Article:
Can You Afford It? - think importance and priority
So, you're faced with a purchase decision. Can you afford it? It's up to you to decide.
The key is how you decide. I think we all decide in nearly the same way. The answer might take a while to come to us. It might take quite a bit of thinking.
We might even have to sleep on it before we arrive at the right answer.
If the truth were known, it's probably the same answer for a good many of us. How can that be?
Won't we all have different answers? I think not.
It seems clear to me that the answer is going to be something like, "Yes, if I think it's important."
Can You Afford It? - what it really means
So, when someone asks us, "Can you afford it?" What are they really asking us? They're asking if a purchase can be prioritized into our money management scheme. They want to know if we view this as important enough to allocate financial resources to handle it, or squeeze it in somehow.
As long as you're willing to sacrifice something else to make room for the new expenditure, then nearly everything within reason is affordable.
I've seen too many examples of people with ample means who won't buy something even though they could do so quite comfortably. They say "I can't afford that" as if it were true. It's not true. At best, they're offering an excuse instead of saying they don't see the purchase as important or otherwise a priority in their life.
On the flip side, plenty of people buy things on credit and then have problems paying for them. Why is that? Because they made a decision that the purchase was important to them, even if it means they have to sacrifice something else that's important.
How do they make such irresponsible decisions? They made a choice to make one thing a higher priority than another. Again it's an example that points out that people choose to afford something.
I Can't Afford It - what it really means
So, the lesson in this is very simply that people allow competing demands to mess up their priorities.
The point is that we're all involved in managing money, and our decisions about what we can or can't afford are based on our money management plan. Within reason, we can afford just about anything, but it's really a matter of how well we prioritize things and take the long view with respect to our financial well-being.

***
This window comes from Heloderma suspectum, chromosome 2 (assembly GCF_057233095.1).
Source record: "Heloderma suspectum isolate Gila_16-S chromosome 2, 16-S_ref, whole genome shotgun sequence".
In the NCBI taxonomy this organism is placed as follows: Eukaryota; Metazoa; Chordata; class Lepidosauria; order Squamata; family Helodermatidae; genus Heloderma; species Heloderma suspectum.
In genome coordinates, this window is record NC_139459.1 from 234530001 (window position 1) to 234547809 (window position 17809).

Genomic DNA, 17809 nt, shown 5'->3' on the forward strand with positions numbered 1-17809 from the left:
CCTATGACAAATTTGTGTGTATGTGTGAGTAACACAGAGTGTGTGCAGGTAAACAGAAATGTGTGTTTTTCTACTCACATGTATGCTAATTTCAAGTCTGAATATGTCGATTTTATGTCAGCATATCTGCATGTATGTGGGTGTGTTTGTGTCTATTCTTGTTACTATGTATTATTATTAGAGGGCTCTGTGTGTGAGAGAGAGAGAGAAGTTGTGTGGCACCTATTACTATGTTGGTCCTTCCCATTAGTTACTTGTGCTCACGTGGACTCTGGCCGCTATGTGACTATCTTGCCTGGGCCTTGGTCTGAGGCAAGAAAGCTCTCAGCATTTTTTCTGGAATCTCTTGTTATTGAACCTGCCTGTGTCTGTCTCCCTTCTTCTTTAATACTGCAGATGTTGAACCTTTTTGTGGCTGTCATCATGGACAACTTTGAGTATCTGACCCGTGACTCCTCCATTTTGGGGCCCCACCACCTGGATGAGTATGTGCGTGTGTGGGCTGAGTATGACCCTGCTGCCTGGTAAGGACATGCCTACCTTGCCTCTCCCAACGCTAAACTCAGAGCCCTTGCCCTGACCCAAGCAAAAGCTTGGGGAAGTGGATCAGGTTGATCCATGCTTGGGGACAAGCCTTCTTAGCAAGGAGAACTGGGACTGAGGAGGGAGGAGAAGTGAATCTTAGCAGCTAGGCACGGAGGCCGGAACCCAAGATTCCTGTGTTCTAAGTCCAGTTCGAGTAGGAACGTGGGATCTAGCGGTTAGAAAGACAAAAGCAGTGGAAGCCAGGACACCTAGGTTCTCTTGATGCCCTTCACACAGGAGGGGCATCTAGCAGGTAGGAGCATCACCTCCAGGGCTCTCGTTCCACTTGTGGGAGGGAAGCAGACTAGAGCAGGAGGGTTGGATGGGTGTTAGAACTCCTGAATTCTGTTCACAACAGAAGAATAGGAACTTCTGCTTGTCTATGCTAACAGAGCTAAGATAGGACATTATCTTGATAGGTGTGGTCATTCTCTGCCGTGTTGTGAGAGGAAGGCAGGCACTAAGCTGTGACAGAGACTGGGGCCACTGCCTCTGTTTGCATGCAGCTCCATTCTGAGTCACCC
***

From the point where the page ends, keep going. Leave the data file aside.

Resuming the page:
Here's a very basic example of what I'm talking about. Think of an indigent individual who has no home, no food, no personal belongings to speak of, only the clothes on his back and he's living in the street. At best he's malnourished. If you gave that person $10, what would they likely buy with it?
Think carefully about your answer. What would they buy? In other words, what would their priorities be?
You would think it might be food or clothes, but it would more likely be cigarettes or alcohol. Remember, these people aren't on the street because they make good decisions. They're not good at recognizing what's important and prioritizing things.
I understand that most of the homeless have a mental or emotional disorder, but the lesson is the same. When we are asked, "can you afford it" we all make a decision using whatever faculties we have to distinguish importance and priorities.
It's the same with anyone else. We all choose to afford things based on how important we view that item in relation to other things we need and want. So, the next time you ask someone "Can you afford it?" and you hear them reply "I can't afford it," just remember that what they're really saying is it's not important enough to me now to make a purchase.
Done with Can You Afford It, back to The Mindset of Frugality